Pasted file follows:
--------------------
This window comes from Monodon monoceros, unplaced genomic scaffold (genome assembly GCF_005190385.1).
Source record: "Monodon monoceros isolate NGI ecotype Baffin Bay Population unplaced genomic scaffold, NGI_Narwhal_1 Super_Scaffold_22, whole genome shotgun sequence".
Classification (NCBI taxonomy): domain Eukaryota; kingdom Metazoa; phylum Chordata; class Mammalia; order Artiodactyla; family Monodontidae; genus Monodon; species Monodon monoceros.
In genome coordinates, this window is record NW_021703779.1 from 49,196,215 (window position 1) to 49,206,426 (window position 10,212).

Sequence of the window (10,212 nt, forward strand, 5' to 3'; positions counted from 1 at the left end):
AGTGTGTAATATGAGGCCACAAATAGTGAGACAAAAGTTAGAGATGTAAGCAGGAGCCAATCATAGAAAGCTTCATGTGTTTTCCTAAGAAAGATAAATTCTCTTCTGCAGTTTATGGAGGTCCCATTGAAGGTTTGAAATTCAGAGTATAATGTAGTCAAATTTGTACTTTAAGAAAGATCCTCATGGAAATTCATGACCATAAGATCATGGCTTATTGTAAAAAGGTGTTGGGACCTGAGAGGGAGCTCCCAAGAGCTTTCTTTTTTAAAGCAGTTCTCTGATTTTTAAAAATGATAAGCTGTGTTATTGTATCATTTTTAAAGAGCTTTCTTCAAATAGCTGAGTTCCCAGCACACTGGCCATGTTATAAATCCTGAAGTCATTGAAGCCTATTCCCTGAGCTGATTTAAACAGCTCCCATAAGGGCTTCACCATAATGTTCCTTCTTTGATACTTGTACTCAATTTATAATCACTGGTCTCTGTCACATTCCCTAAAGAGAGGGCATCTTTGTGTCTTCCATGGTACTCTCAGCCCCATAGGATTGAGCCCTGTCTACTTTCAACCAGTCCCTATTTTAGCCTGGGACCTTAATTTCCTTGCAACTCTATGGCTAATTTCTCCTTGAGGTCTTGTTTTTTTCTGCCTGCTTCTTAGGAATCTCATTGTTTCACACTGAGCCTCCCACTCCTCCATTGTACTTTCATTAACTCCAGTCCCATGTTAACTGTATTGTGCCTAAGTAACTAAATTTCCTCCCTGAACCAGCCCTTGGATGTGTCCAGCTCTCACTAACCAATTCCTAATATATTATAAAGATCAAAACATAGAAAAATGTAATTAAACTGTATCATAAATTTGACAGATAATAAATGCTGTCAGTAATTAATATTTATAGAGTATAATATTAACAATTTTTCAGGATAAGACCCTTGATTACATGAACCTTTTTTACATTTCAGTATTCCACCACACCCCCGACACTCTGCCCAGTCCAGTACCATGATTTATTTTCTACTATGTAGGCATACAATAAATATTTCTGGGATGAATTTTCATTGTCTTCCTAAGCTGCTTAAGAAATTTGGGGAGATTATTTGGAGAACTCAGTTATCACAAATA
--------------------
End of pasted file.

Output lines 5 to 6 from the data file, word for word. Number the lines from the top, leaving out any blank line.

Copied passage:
Sequence of the window (10,212 nt, forward strand, 5' to 3'; positions counted from 1 at the left end):
AGTGTGTAATATGAGGCCACAAATAGTGAGACAAAAGTTAGAGATGTAAGCAGGAGCCAATCATAGAAAGCTTCATGTGTTTTCCTAAGAAAGATAAATTCTCTTCTGCAGTTTATGGAGGTCCCATTGAAGGTTTGAAATTCAGAGTATAATGTAGTCAAATTTGTACTTTAAGAAAGATCCTCATGGAAATTCATGACCATAAGATCATGGCTTATTGTAAAAAGGTGTTGGGACCTGAGAGGGAGCTCCCAAGAGCTTTCTTTTTTAAAGCAGTTCTCTGATTTTTAAAAATGATAAGCTGTGTTATTGTATCATTTTTAAAGAGCTTTCTTCAAATAGCTGAGTTCCCAGCACACTGGCCATGTTATAAATCCTGAAGTCATTGAAGCCTATTCCCTGAGCTGATTTAAACAGCTCCCATAAGGGCTTCACCATAATGTTCCTTCTTTGATACTTGTACTCAATTTATAATCACTGGTCTCTGTCACATTCCCTAAAGAGAGGGCATCTTTGTGTCTTCCATGGTACTCTCAGCCCCATAGGATTGAGCCCTGTCTACTTTCAACCAGTCCCTATTTTAGCCTGGGACCTTAATTTCCTTGCAACTCTATGGCTAATTTCTCCTTGAGGTCTTGTTTTTTTCTGCCTGCTTCTTAGGAATCTCATTGTTTCACACTGAGCCTCCCACTCCTCCATTGTACTTTCATTAACTCCAGTCCCATGTTAACTGTATTGTGCCTAAGTAACTAAATTTCCTCCCTGAACCAGCCCTTGGATGTGTCCAGCTCTCACTAACCAATTCCTAATATATTATAAAGATCAAAACATAGAAAAATGTAATTAAACTGTATCATAAATTTGACAGATAATAAATGCTGTCAGTAATTAATATTTATAGAGTATAATATTAACAATTTTTCAGGATAAGACCCTTGATTACATGAACCTTTTTTACATTTCAGTATTCCACCACACCCCCGACACTCTGCCCAGTCCAGTACCATGATTTATTTTCTACTATGTAGGCATACAATAAATATTTCTGGGATGAATTTTCATTGTCTTCCTAAGCTGCTTAAGAAATTTGGGGAGATTATTTGGAGAACTCAGTTATCACAAATA